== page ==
DAVIS, Calif. - Most grocery store chains are involved in hunger-relief charities for leftover food, but fear of liability has many tossing away food instead of donating it, the Contra Costa Times reports.
California supermarkets waste a lot of food because of that concern, the California Watch and the Annenberg School for Communication and Journalism at University of Southern California discovered when they looked at the issue. Major food retailers and restaurant trash fruits, meats and vegetables instead of giving the leftovers to distribution centers for the needy because of fear that someone could become severely ill from consuming the food. Supermarket, farm and restaurant waste contributes heavily to a projected 6 million tons of edible food that California trashes.
The investigation found that, despite federal and state laws that give businesses and individuals liability protection if recipients fall ill from food donations, supermarkets continue to be very wary of donating leftovers. The only exemptions to the decade-old laws would be gross negligence or intentional misconduct, meaning a plaintiff would need to show the retailer or restaurant intentionally attempted to harm someone with unsafe food.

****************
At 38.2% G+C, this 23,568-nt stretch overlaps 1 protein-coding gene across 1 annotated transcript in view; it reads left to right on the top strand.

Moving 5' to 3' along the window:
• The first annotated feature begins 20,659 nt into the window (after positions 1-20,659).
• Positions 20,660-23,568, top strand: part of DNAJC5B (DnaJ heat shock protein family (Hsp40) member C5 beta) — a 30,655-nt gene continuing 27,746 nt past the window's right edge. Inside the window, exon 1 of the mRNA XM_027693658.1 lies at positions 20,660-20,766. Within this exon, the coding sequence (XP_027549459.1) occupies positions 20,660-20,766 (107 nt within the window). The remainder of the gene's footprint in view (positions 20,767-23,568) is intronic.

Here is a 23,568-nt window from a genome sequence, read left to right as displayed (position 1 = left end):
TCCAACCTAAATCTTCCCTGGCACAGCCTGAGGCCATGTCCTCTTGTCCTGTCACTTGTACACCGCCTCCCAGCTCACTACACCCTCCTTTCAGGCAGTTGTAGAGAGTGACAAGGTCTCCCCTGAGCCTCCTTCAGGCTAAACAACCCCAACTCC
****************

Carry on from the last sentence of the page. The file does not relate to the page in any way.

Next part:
"Many of them [grocers] don€™t understand," said Arlene Mercer, founder of Food Finders, which gathers leftovers from restaurants and grocery stores for food pantries. "We try to educate them that they are protected by the Good Samaritan laws and our insurance and that neither have ever been challenged."
To be safe, Safeway€™s Vons donates nonperishable items. "Safeway does not donate items that are not fit for consumption or could be unfit for consumption when they reach the final recipient," said spokeswoman Teena Massingill. "Once the items are out of our control, we cannot guarantee that they will be kept under the specified temperatures."
Albertsons developed a formal perishable food recovery program called Fresh Rescue. "Stores have been doing it on their own for a few years now, but we wanted to find a way to pull it all together," said Lilia Rodriguez, public affairs manager for Albertsons. "It€™s eggs, cheese, milk, fruits €" and it€™s those products that are really hard for food banks to get a hold of. Nonperishables are usually what they get."